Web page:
|4th President of Israel|
24 May 1973 – 24 May 1978
|Prime Minister||Golda Meir
|Preceded by||Zalman Shazar|
|Succeeded by||Yitzhak Navon|
16 May 1916|
Kiev, Russian Empire
|Died||30 May 2009
|Political party||Israeli Labor Party|
Katzir was born Efraim Katchalski, son of Yehuda and Tzila Katchalski, in Kiev, in the Russian Empire. In 1925 (several publications cite 1922), he immigrated to Mandate Palestine with his family and settled in Jerusalem. In 1932, he graduated from Gymnasia Rehavia. Like his brother, Aharon, he was interested in science. He studied botany, zoology, chemistry and bacteriology at the Hebrew University of Jerusalem. In 1938, he received an M.Sc, and in 1941, he received a PhD degree. In 1939, he graduated from the first Haganah officers course, and became commander of the student unit in the field forces ('Hish). He and his brother worked on development of new explosives. In May, 1948, Ephraim was appointed commander of the "Heyl Mada" (HEMED) – scientific research and development corps. His brother, Aharon Katzir, chairman of the Department of Polymer Research at Weizmann Institute, was murdered in the Lod Airport Massacre.
Katzir was married to Nina (née Gottlieb), born in Poland, who died in 1986. As an English teacher, Nina developed a unique method for teaching language. As the president's wife, she introduced the custom of inviting children books' authors and their young readers to the President's Residence. She established the Nurit Katzir Jerusalem Theater Center in 1978 in memory of their deceased daughter, Nurit, who died after inhaling gas and another daughter, Irit, killed herself. They had a son, Meir, and three grandchildren. Katzir died on 30 May 2009 at his home in Rehovot.
After continuing his studies at the Polytechnic Institute of Brooklyn, Columbia University and Harvard University, he returned to Israel and became head of the Department of Biophysics at the Weizmann Institute of Science in Rehovot, an institution he helped to found. In 1966–1968, Katzir was Chief Scientist of the Israel Defense Forces. His initial research centered on simple synthetic protein models, but he also developed a method for binding enzymes, which helped lay the groundwork for what is now called enzyme engineering.
On 10 March 1973, Katzir was elected by the Knesset to serve as the fourth President of Israel. He received 66 votes to 41 cast in favour of his opponent Ephraim Urbach and he assumed office on 24 May 1973.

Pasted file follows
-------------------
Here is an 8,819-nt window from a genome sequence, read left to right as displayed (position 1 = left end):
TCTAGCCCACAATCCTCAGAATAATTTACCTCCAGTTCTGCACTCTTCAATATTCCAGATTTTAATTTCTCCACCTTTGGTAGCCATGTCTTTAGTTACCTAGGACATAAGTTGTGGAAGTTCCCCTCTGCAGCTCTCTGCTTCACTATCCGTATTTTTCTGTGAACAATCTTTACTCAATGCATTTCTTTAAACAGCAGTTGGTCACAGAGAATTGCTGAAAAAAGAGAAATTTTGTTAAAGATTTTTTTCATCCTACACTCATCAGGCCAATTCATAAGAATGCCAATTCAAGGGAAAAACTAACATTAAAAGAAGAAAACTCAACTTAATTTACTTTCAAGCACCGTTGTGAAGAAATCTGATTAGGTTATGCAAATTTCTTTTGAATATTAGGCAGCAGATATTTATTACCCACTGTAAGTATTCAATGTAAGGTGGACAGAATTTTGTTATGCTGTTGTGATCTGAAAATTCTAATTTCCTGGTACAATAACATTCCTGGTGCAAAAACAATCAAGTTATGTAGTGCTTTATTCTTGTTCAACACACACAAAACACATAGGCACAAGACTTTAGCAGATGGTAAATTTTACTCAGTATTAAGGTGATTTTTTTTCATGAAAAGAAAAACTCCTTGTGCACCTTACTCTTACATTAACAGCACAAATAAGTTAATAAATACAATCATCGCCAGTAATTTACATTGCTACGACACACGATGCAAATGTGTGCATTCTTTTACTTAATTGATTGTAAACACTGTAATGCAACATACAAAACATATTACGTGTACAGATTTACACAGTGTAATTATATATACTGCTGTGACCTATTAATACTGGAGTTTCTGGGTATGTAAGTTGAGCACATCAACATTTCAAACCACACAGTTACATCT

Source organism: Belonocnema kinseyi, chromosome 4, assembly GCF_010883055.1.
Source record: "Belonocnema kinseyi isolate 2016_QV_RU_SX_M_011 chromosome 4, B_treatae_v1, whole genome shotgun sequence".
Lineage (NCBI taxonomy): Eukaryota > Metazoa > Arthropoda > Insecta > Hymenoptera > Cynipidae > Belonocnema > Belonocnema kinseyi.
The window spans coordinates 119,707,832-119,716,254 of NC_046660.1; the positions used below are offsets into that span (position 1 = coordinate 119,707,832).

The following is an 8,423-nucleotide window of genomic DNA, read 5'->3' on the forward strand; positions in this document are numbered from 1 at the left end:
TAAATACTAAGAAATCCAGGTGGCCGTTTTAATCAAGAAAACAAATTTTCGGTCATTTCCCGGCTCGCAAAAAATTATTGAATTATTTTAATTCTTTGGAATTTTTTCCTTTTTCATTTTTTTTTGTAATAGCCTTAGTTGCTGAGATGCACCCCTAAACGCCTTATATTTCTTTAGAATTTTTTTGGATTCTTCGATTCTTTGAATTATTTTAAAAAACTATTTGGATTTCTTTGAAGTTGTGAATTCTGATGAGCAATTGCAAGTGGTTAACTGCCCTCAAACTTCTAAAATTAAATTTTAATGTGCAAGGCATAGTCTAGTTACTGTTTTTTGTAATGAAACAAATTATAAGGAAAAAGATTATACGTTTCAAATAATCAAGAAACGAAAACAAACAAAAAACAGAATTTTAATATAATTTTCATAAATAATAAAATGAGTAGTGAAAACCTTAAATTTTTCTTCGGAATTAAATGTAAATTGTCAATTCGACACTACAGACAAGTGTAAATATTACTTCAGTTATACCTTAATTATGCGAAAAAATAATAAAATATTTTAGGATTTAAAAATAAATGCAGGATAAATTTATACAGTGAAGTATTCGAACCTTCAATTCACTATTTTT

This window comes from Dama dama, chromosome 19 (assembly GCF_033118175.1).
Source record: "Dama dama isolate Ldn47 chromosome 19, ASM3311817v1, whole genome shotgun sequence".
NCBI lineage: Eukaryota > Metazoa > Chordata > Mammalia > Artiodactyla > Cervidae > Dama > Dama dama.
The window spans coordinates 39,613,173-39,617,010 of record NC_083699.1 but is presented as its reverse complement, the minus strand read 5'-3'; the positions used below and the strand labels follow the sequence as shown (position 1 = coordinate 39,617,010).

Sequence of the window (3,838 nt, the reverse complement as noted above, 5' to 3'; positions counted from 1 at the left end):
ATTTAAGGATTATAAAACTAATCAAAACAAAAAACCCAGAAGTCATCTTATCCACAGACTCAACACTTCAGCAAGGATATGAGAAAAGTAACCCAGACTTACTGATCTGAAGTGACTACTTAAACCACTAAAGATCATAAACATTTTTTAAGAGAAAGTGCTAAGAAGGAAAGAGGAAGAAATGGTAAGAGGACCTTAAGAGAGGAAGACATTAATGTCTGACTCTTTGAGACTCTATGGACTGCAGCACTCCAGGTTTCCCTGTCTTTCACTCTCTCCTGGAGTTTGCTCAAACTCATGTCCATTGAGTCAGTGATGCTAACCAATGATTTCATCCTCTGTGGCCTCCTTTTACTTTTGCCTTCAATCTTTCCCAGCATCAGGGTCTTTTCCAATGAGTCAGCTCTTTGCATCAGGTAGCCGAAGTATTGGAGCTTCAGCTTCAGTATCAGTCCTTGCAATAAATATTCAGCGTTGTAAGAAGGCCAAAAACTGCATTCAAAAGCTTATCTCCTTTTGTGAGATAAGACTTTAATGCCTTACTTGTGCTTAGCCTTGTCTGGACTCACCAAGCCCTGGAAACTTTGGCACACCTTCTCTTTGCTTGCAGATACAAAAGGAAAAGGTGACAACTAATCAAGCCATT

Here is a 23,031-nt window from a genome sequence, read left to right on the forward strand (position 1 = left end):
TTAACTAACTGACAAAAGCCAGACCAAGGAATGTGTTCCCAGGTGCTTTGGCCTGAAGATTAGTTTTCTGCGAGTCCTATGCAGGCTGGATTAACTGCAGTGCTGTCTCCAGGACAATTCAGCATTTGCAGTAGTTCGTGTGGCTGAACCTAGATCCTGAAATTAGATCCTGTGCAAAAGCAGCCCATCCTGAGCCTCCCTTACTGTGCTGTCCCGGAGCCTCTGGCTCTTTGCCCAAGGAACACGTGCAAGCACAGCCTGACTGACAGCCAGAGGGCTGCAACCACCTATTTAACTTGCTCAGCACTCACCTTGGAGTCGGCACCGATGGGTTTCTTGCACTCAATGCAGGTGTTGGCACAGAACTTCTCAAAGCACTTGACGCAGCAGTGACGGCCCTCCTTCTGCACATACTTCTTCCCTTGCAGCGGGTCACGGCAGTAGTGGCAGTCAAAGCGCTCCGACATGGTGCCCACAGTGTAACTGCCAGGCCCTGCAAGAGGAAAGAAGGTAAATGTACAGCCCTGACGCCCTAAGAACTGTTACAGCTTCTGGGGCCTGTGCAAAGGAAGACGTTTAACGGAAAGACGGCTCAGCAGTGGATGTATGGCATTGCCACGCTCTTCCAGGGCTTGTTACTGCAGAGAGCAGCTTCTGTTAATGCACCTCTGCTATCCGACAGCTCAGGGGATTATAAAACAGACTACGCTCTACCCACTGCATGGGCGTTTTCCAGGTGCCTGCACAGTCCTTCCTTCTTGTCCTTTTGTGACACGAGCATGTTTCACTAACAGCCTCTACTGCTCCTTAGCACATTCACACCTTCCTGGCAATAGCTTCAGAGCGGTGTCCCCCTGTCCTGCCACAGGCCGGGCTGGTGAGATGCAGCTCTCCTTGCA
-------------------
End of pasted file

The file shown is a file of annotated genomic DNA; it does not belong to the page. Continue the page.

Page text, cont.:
In November 1977, he hosted President Anwar Sadat of Egypt in the first ever official visit of an Arab head of state. In 1978, he declined to stand for a second term due to his wife's illness, and was succeeded by Yitzhak Navon. After stepping down as President, he returned to his scientific work.
Awards and commemoration
- In 1959, Katzir was awarded the Israel Prize in life sciences.
- In 1977, he was elected a Foreign Member of the Royal Society.
- In 1985, he was awarded the Japan Prize.
- In 2000, the Rashi Foundation established the Katzir Scholarship Program in honor of Katzir, one of the first members of its board of directors.
- He is also a recipient of the Tchernichovsky Prize for exemplary translation.
- KUnderground group's explosives maker who became president. Theage.com.au. Retrieved on 9 September 2011.
- "Israel's fourth president, Ephraim Katzir, dies". The Times of India Bennett Coleman & Co. Ltd. 31 May 2009. Retrieved 31 May 2009.
- Katzir bio. Zionism-israel.com. Retrieved on 9 September 2011.
- Nurit Katzir Jerusalem Theater Center. Jerusalem.muni.il. Retrieved on 9 September 2011.
- Israel's fourth president Ephraim Katzir dies at 93 Haaretz, 31 May 2009
- "Israel Prize recipients in 1959 (in Hebrew)". Israel Prize Official Site. Archived from the original on 17 February 2010.
- Katzir Scholarship Program[dead link]
-  My Contributions to Science and Society, Ephraim Katchalski-Katzir
- Ephraim Katzir Israel Ministry of Foreign Affairs
-  PM Netanyahu eulogizes former President Ephraim Katzir
-  Ephraim Katzir (Katchelsky) (1916–2009)
- Ehud Gazit, A vision of a scientific superpower, Ha'aretz, 8 June 2009
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